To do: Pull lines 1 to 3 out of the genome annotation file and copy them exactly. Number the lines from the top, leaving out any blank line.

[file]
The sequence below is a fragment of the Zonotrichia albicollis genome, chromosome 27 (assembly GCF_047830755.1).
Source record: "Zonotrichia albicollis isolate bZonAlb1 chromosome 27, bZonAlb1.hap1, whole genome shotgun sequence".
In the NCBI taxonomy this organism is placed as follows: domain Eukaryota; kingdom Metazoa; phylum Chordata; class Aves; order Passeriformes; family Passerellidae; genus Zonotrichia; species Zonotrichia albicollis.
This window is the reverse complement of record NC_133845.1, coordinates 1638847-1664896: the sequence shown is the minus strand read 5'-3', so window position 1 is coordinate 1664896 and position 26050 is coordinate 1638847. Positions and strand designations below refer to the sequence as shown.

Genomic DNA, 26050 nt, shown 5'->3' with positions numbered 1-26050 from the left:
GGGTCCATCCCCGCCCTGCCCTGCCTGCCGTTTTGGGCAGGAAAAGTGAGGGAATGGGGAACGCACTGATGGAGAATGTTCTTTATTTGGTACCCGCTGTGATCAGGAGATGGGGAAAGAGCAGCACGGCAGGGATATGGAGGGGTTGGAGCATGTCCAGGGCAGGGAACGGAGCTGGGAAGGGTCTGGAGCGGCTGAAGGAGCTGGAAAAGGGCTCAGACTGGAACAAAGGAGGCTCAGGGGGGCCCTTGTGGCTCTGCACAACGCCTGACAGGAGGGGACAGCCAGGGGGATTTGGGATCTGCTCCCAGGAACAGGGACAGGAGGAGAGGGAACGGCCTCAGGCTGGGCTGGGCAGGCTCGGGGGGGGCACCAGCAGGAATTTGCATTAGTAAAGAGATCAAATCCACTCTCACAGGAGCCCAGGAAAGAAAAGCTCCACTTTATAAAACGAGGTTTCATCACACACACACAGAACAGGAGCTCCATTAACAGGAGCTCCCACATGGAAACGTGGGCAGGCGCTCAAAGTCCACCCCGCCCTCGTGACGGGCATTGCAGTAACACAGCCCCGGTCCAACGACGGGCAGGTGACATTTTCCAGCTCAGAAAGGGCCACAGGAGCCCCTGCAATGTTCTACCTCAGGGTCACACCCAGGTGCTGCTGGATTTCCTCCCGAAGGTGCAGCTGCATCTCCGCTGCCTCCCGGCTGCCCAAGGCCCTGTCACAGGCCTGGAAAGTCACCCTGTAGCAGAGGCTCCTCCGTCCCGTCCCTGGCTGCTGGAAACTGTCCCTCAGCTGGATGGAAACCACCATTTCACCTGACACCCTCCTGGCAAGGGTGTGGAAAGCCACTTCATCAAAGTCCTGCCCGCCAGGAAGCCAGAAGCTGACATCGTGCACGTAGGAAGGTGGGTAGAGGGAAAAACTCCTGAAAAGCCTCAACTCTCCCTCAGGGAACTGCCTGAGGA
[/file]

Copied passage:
The sequence below is a fragment of the Zonotrichia albicollis genome, chromosome 27 (assembly GCF_047830755.1).
Source record: "Zonotrichia albicollis isolate bZonAlb1 chromosome 27, bZonAlb1.hap1, whole genome shotgun sequence".
In the NCBI taxonomy this organism is placed as follows: domain Eukaryota; kingdom Metazoa; phylum Chordata; class Aves; order Passeriformes; family Passerellidae; genus Zonotrichia; species Zonotrichia albicollis.